While everyone should wear sunglasses that block 100% of the sun’s harmful UV rays, those with low vision greatly benefit from the sunglasses' decreased glare and improved contrast and clarity.
Below are a few things to consider when selecting glasses if you have low vision.
Low Vision Protection From the Sun
The first and most crucial feature to look for in sunglasses are lenses that provide 100% UV-A and UV-B protection. Your eyelids, cornea, lens, and certain sections of the retina can all be damaged by ultraviolet light.
Don't buy sunglasses if the label doesn't say 100% UV Protection against both UVA and UVB’ or 100% protection against UV 400. Consider purchasing wrap-around or tight-fitting sunglasses that don't allow UV light to reach your eyes from the sides or the top of the glasses.
Many people often believe that darker lenses equal better protection. In fact, darker lenses don’t necessarily provide better protection and may even reduce visibility, especially for people with eye conditions like glaucoma. Before purchasing sunglasses, discuss the optimal lens darkness with your low-vision eye doctor. Then try a variety of lens shades in the office to see which ones provide the most visibility and comfort.
Glare sensitivity is a symptom of macular degeneration and many other eye conditions. Even when sitting in the shade, the sun can reflect off the water, the road, a car's hood and other surfaces, creating a harsh glare. Polarized sunglass lenses decrease the glare reflected off these and other surfaces. This results in increased comfort, improved clarity and reduced eye fatigue.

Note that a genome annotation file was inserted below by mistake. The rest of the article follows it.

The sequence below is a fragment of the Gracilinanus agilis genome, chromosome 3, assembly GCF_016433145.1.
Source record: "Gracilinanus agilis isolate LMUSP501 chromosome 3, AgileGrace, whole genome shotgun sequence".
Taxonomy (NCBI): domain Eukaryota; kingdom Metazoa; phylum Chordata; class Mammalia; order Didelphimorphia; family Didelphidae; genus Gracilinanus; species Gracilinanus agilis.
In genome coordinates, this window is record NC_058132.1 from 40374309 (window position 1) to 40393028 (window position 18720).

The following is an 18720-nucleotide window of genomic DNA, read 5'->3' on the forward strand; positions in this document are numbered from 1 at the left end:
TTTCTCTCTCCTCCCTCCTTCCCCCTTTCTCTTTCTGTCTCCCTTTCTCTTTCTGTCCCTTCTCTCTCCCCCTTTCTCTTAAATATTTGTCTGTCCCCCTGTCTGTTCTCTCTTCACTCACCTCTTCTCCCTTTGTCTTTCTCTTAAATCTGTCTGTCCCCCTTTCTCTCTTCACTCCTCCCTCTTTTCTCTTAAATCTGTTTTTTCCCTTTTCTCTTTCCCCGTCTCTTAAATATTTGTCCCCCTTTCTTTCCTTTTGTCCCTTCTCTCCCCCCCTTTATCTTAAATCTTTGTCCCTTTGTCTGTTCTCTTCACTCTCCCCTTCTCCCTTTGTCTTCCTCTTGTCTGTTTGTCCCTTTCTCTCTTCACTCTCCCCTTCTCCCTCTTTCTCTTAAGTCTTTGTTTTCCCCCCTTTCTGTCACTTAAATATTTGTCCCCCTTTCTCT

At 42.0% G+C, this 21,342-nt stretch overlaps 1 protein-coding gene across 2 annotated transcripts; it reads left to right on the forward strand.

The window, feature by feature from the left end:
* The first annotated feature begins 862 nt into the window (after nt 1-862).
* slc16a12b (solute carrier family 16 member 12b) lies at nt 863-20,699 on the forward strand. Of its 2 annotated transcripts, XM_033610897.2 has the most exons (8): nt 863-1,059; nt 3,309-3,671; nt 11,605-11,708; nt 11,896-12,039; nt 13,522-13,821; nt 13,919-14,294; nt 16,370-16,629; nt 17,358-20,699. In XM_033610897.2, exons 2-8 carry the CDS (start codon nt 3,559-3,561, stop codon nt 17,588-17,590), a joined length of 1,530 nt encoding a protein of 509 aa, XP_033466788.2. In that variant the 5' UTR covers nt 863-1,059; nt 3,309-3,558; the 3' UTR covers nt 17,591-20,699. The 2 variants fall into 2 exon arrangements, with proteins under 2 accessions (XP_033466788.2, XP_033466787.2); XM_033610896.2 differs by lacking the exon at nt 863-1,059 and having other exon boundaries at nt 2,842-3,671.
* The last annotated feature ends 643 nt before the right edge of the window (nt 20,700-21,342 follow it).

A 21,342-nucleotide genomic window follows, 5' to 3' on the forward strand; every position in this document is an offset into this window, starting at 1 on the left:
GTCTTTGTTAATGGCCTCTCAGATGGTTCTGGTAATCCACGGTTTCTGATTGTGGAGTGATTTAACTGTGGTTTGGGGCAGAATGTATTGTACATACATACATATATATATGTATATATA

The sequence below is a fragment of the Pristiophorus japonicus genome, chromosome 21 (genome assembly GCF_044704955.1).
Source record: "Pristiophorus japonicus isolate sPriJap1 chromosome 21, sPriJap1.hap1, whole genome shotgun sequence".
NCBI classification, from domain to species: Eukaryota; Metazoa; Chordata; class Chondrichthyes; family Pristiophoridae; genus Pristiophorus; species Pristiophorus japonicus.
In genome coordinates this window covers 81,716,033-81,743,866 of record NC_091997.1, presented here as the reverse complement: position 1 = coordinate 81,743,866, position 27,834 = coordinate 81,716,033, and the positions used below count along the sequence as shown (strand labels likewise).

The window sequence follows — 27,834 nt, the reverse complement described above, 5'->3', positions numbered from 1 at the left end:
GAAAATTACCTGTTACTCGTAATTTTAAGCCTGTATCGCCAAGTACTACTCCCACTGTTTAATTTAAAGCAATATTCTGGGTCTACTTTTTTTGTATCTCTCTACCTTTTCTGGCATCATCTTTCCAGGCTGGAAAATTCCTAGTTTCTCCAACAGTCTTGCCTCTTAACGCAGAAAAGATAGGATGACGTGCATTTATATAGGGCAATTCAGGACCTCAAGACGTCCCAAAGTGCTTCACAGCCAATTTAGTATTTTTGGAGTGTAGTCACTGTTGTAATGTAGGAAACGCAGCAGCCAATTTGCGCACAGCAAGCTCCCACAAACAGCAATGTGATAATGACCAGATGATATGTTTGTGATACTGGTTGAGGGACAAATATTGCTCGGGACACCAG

Since macular degeneration reduces one's sharp vision, wearing sunglasses with high-quality lenses is critical. The clarity of the lens is determined by the quality of the lens material. When trying on the lenses, ask the staff to get you the clearest sunglass lenses they have.
People with low vision struggle to distinguish contrast. Fortunately, certain tinted lenses provide improved contrast. These include orange and yellow lenses.
So before you select your new pair of sunglasses, make sure to wear them outside and see whether they provide optical clarity, decreased glare, and improved contrast.
If you or a loved one has low vision, contact Low Vision of Arizona to discuss which sunglasses are right for you.
Our practice serves patients from Gilbert, Mesa, Phoenix, and Chandler, Arizona and surrounding communities.
- A: Low vision is an eye condition that cannot be corrected with conventional eyeglasses, contact lenses or surgery. It includes eye conditions like macular degeneration, cataracts, glaucoma and diabetic retinopathy.
Q: Why is UV protection important for low vision patients?
- A: Sunglasses may help people with low vision prevent future vision loss caused by UV radiation exposure.